Shoplifting is the unnoticed theft of goods from an open retail establishment. Shoplifting involves a person concealing a store item on their person, in pockets or under clothes and leaving the store without paying for it. With clothing, shoplifters may leave the store wearing the clothes; the terms "shoplifting" and "shoplifter" are not defined in law. The crime of shoplifting falls under the legal classification of larceny. Shoplifting is distinct from robbery or armed robbery. In the retail industry, the word shrinkage or shrink, can be used to refer to merchandise lost by shoplifting, but the word includes loss by other means, such as waste, uninsured damage to products, theft by store employees. Shoplifters range from amateurs acting on impulse, to career criminals who habitually engage in shoplifting as a form of income. Career criminals may use several individuals to shoplift, with some participants distracting store employees while another participant steals items. Amateurs steal products for personal use, while career criminals steal items to resell them in the underground economy.
Other forms of shoplifting include swapping price labels of different items, return fraud or eating a grocery store's food without paying for it. Shoplifted items are those with a high price in proportion to their size, such as disposable razor blades, alcoholic beverages and cigarettes. Retailers have reported. Stores use a number of strategies to reduce shoplifting, including storing small, expensive items in locked glass cases; some stores have security guards at the exit, who check receipts. Stores combat shoplifting by training employees how to detect potential shoplifters; the first documented shoplifting started to take place in 16th-century London. By the early 19th century, shoplifting was believed to be a female activity. In the 1960s, shoplifting began to be redefined again, this time as a political act. Researchers divide shoplifters into two categories: "boosters", professionals who resell what they steal, "snitches", amateurs who steal for their personal use. Shoplifting is the act of knowingly taking goods from an establishment in which they are displayed for sale, without paying for them.
Shoplifting involves concealing items on the person or an accomplice, leaving the store without paying. However, shoplifting can include price switching, refund fraud, "wardrobing", "grazing". Price switching is now an extinct form of shoplifting for two reasons. Firstly, the labels will split apart upon attempted removal, secondly all retail cashiers now scan items at the register, rather than relying on price stickers. Retailers report that shoplifting has a significant effect on their bottom line, stating that about 0.6% of all inventory disappears to shoplifters. Criminal theft involves taking possession of property illegally. In self-service shops, customers are allowed by the property owner to take physical possession of the property by holding or moving it; this leaves areas of ambiguity that could criminalize some people for simple mistakes, such as accidental putting of a small item in a pocket or forgetting to pay. For this reason penalties for shoplifting are lower than those for general theft.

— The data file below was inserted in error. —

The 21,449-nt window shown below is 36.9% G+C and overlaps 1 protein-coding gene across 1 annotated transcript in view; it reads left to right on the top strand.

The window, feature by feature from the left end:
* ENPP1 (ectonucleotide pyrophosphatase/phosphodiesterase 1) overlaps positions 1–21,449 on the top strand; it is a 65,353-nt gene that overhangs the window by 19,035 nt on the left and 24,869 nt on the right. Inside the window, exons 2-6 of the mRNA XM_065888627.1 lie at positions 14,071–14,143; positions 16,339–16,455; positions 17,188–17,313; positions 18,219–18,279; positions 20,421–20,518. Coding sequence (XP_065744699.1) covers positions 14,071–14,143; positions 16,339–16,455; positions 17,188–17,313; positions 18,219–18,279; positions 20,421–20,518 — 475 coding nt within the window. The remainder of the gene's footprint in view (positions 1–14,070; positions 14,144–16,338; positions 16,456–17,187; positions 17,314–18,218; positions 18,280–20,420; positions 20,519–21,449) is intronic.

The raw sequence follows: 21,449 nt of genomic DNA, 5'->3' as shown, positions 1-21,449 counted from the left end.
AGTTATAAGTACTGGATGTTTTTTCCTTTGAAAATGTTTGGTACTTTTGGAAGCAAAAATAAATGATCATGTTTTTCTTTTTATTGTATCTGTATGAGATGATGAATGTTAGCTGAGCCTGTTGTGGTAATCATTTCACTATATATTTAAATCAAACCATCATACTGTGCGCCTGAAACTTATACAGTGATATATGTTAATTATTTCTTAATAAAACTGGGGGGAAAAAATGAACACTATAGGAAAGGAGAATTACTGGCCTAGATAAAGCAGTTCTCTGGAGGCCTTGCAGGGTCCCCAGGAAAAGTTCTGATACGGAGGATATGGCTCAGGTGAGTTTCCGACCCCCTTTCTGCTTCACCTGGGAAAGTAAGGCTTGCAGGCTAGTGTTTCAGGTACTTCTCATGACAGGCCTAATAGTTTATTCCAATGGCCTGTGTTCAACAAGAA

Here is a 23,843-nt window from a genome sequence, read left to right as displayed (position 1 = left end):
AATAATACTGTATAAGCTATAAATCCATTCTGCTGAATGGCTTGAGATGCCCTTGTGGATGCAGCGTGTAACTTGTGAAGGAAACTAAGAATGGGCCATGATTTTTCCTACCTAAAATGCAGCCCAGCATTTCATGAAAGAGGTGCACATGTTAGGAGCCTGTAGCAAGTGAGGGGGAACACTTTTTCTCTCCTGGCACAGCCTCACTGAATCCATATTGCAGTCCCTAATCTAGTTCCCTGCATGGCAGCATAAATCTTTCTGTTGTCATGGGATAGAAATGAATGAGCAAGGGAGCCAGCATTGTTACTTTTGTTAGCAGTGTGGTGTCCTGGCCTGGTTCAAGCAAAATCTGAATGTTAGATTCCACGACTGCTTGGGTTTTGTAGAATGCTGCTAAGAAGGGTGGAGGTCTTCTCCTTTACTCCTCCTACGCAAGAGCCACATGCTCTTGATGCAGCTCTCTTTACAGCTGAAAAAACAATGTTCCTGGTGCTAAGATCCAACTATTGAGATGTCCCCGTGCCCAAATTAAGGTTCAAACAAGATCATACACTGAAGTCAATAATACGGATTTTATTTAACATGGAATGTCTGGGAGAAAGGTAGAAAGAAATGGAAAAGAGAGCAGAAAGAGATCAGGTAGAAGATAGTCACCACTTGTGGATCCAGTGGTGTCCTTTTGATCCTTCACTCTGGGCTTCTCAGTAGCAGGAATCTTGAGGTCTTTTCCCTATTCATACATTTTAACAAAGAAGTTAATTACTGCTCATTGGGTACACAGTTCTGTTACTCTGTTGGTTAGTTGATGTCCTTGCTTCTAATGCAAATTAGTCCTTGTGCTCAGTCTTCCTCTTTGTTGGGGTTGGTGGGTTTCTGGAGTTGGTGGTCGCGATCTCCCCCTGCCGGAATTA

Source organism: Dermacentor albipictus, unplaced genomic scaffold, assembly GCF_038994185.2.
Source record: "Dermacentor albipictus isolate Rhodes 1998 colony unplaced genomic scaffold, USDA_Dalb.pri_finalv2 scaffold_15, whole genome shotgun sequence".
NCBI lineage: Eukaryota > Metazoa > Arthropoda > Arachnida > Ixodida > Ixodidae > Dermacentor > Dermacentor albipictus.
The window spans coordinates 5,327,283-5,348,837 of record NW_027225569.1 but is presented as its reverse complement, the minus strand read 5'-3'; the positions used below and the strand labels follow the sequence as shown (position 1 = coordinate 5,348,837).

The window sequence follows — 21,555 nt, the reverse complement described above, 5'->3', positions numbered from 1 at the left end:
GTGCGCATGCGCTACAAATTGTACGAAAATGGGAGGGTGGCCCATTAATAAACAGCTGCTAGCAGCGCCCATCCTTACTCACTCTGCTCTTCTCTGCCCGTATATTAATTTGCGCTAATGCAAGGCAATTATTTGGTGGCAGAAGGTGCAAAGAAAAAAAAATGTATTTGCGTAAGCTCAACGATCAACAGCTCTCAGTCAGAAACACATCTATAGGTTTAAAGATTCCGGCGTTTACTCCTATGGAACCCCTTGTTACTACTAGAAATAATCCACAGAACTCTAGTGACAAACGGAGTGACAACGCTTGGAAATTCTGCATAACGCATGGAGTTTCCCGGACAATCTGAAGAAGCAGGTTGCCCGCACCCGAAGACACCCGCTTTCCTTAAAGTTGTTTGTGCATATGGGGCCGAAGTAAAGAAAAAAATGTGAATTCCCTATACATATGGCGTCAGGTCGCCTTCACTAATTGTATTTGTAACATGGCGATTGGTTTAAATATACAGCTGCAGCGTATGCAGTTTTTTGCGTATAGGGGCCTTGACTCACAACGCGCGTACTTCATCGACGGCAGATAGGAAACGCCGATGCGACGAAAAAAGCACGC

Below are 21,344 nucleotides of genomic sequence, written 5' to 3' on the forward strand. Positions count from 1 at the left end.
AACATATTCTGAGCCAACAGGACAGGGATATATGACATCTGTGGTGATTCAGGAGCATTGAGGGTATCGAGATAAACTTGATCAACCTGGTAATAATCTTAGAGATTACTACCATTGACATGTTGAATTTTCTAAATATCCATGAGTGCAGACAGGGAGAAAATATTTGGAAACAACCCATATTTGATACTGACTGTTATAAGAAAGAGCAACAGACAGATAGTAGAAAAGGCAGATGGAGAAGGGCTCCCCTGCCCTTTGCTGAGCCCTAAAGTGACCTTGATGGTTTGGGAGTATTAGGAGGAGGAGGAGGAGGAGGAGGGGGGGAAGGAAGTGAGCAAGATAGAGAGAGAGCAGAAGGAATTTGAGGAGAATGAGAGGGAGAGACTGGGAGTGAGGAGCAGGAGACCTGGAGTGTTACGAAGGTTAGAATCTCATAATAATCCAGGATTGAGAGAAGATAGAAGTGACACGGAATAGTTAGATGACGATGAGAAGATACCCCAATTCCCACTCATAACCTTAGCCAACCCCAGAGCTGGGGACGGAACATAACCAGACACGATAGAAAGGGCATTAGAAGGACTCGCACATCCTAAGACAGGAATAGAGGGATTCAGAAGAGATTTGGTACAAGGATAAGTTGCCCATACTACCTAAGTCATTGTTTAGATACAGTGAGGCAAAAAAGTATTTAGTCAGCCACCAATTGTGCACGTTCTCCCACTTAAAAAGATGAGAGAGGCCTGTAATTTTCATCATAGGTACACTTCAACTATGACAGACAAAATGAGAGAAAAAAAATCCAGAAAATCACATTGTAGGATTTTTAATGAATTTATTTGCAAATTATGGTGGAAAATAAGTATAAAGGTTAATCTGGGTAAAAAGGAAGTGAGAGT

Few jurisdictions have specific shoplifting legislation with which to differentiate it from other forms of theft, so reduced penalties are at a judge's discretion. Most retailers are aware of the serious consequences of making a false arrest, will only attempt to apprehend a person if their guilt is beyond a reasonable doubt. Depending on local laws, arrests made by anyone other than law enforcement officers may be illegal; some shoplifters are amateurs who do not steal from stores and who do not use shoplifting as a form of income. Researchers call these amateurs "snitches,". In several countries, criminal flash mobs made up of teenagers and young adults, enter stores with the intention of stealing merchandise while accomplices distract staff. However, there are groups who make their living from shoplifting and other crimes, they tend to be more skilled career criminals. Researchers call professional thieves "boosters," as they tend to resell what they steal on the black market. Shoplifting is subject to prosecution.